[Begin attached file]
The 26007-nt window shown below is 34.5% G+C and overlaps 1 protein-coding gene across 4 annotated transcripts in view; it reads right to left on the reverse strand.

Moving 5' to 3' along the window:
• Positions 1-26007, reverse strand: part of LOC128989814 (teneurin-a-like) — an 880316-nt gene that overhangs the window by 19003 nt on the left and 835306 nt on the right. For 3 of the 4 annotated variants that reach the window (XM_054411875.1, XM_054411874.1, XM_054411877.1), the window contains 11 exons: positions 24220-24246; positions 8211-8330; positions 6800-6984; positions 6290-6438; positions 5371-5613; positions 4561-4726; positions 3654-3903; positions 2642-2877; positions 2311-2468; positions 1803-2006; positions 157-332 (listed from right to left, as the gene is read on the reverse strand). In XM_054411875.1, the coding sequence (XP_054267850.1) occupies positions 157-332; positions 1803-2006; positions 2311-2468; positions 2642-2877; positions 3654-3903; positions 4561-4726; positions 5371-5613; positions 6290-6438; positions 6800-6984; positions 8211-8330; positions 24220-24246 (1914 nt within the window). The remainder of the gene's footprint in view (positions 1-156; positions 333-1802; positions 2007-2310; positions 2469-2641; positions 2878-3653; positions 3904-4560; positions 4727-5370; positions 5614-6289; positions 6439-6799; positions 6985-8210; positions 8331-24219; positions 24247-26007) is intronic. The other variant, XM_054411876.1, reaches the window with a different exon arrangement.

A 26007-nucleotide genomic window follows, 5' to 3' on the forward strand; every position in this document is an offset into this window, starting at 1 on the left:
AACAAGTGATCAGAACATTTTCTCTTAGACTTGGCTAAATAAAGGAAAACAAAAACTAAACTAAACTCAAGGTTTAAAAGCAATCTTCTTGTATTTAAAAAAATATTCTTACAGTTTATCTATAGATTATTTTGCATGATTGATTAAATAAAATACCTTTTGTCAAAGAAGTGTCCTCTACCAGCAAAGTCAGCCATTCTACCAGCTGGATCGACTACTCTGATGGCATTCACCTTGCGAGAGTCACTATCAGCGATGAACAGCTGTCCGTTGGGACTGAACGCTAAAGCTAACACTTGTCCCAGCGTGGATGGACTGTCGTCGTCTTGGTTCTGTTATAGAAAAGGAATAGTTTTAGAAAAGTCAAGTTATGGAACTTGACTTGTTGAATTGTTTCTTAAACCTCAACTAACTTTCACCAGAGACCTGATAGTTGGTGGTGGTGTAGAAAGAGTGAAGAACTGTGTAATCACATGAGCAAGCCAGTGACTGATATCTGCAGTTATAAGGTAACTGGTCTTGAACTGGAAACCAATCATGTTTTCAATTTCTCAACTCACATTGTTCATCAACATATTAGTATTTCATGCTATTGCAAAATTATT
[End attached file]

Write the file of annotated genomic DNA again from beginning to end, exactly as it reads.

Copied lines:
The 26007-nt window shown below is 34.5% G+C and overlaps 1 protein-coding gene across 4 annotated transcripts in view; it reads right to left on the reverse strand.

Moving 5' to 3' along the window:
• Positions 1-26007, reverse strand: part of LOC128989814 (teneurin-a-like) — an 880316-nt gene that overhangs the window by 19003 nt on the left and 835306 nt on the right. For 3 of the 4 annotated variants that reach the window (XM_054411875.1, XM_054411874.1, XM_054411877.1), the window contains 11 exons: positions 24220-24246; positions 8211-8330; positions 6800-6984; positions 6290-6438; positions 5371-5613; positions 4561-4726; positions 3654-3903; positions 2642-2877; positions 2311-2468; positions 1803-2006; positions 157-332 (listed from right to left, as the gene is read on the reverse strand). In XM_054411875.1, the coding sequence (XP_054267850.1) occupies positions 157-332; positions 1803-2006; positions 2311-2468; positions 2642-2877; positions 3654-3903; positions 4561-4726; positions 5371-5613; positions 6290-6438; positions 6800-6984; positions 8211-8330; positions 24220-24246 (1914 nt within the window). The remainder of the gene's footprint in view (positions 1-156; positions 333-1802; positions 2007-2310; positions 2469-2641; positions 2878-3653; positions 3904-4560; positions 4727-5370; positions 5614-6289; positions 6439-6799; positions 6985-8210; positions 8331-24219; positions 24247-26007) is intronic. The other variant, XM_054411876.1, reaches the window with a different exon arrangement.

A 26007-nucleotide genomic window follows, 5' to 3' on the forward strand; every position in this document is an offset into this window, starting at 1 on the left:
AACAAGTGATCAGAACATTTTCTCTTAGACTTGGCTAAATAAAGGAAAACAAAAACTAAACTAAACTCAAGGTTTAAAAGCAATCTTCTTGTATTTAAAAAAATATTCTTACAGTTTATCTATAGATTATTTTGCATGATTGATTAAATAAAATACCTTTTGTCAAAGAAGTGTCCTCTACCAGCAAAGTCAGCCATTCTACCAGCTGGATCGACTACTCTGATGGCATTCACCTTGCGAGAGTCACTATCAGCGATGAACAGCTGTCCGTTGGGACTGAACGCTAAAGCTAACACTTGTCCCAGCGTGGATGGACTGTCGTCGTCTTGGTTCTGTTATAGAAAAGGAATAGTTTTAGAAAAGTCAAGTTATGGAACTTGACTTGTTGAATTGTTTCTTAAACCTCAACTAACTTTCACCAGAGACCTGATAGTTGGTGGTGGTGTAGAAAGAGTGAAGAACTGTGTAATCACATGAGCAAGCCAGTGACTGATATCTGCAGTTATAAGGTAACTGGTCTTGAACTGGAAACCAATCATGTTTTCAATTTCTCAACTCACATTGTTCATCAACATATTAGTATTTCATGCTATTGCAAAATTATT